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Getting Heavy: Industrial IoT Taking An Increasingly Larger Share Of IoT Deals
| April 21, 2016
Zubie is a connected vehicle services company focused on providing consumers and businesses relevant vehicle health, location, and safety information.
Article | March 26, 2020
Modern cars have dozens of computers on board, and they’re not just for running GPS or playing music. Computers monitor and control nearly every system on your vehicle, including steering, brakes, and the engine itself. This is why automotive cyber security is essential.
If a vehicle’s computer systems aren’t properly protected, hackers can steal data or even take control of the vehicle. As you can imagine, that makes automotive cyber security a major concern for consumers, auto companies, and OEMs alike. But what is there to know about automotive cyber security? We’ll explore what cybersecurity in the automotive industry entails and what the biggest threats are to automotive IoT and connected vehicles. We’ll also share some insights from a recent webinar by Sectigo and Mentor Graphics on how to protect connected vehicles from emerging cybersecurity threats.
Google announced that together with Amazon and Apple (the big 3 smart home players) they will work on the adoption of a joint wireless IoT standard for the smart home. This new connectivity standard is designed to make it easier for smart home products to work with each other.In the statement, Google said they were “joining Amazon, Apple and others to create Connected Home over IP, a new independent working group managed by the Zigbee Alliance (separate from the existing Zigbee 3.0/Pro protocol). We’re contributing two of our market-tested and open-source smart home technologies, Weave and Thread. Both are built on IP and have been integrated into millions of homes around the world.”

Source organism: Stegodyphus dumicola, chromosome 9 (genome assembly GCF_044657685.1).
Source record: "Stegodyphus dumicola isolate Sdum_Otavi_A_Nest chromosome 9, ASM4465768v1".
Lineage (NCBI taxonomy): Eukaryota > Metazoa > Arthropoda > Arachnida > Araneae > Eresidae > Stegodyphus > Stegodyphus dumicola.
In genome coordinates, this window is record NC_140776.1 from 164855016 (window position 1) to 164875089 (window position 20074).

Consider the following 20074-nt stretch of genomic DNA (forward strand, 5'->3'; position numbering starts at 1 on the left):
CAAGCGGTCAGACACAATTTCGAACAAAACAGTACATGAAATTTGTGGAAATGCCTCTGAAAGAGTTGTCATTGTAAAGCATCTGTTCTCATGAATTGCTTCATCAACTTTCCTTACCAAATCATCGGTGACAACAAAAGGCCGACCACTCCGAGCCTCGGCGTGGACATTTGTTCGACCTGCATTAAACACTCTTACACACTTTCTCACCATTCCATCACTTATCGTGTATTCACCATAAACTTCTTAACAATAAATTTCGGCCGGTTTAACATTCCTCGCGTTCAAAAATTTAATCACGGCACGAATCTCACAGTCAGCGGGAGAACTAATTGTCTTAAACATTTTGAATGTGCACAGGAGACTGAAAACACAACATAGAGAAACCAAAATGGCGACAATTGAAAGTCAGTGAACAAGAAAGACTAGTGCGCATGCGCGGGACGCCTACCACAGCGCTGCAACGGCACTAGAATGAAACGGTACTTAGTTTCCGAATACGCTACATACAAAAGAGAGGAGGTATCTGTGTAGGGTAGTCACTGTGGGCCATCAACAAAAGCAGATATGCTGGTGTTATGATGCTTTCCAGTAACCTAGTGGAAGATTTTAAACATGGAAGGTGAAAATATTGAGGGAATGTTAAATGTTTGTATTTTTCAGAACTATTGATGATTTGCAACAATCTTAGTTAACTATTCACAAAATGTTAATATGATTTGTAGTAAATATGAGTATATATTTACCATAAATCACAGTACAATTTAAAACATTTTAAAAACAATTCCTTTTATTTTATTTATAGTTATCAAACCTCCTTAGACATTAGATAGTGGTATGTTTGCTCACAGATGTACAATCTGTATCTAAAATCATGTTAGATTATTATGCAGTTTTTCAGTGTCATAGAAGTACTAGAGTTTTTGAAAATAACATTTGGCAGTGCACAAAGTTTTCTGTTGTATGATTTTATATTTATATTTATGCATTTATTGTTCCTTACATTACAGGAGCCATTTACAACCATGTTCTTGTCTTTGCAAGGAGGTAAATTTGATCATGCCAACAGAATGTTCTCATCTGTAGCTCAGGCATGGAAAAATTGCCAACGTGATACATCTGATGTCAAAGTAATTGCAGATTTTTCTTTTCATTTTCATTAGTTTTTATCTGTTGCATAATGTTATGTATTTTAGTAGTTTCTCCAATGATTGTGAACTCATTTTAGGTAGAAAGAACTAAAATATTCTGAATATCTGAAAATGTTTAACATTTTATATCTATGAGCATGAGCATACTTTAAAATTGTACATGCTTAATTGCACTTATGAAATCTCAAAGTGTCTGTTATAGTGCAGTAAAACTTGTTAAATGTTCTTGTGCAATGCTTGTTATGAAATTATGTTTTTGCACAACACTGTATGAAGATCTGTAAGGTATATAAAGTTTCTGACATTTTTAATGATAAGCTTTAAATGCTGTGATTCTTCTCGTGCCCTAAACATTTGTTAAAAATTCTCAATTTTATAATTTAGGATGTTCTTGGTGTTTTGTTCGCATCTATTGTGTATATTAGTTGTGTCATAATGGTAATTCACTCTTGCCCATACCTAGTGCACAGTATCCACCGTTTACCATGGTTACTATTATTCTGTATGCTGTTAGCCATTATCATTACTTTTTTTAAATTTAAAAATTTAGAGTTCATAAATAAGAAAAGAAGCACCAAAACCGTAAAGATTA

As professionals in the emerging tech space, we are well aware of the many benefits of the Internet of Things (IoT), augmented and virtual reality (AR, VR), artificial intelligence (AI), and drones and robotics. Therefore, we cannot help but wonder: What if most of the emerging technologies were widely available already now that we are going through the COVID-19 pandemic? How much different the fight would be today? If anything, they would have kept us better prepared to combat the virus outbreak and go through it with minimum sacrifices of our jobs and daily lives. We have identified ten such use cases that can help humanity progress today and in the coming months or years.
Big data as a term and a field, has been around for some time. It relates to the ways in which we study, analyze and process data sets that are too large to be handled by traditional data-processing software. Data can be described as ‘big’ when it demonstrates the four ‘V’ qualities: veracity (accuracy), velocity (speed), volume (size) and variety (both structured and unstructured). IoT, on the other hand, came much later and relates to devices, data and marrying them together. This area looks at making devices ‘smart’ (anything from watches to kettles) and collecting data about their performance or usage to influence consumer behavior.
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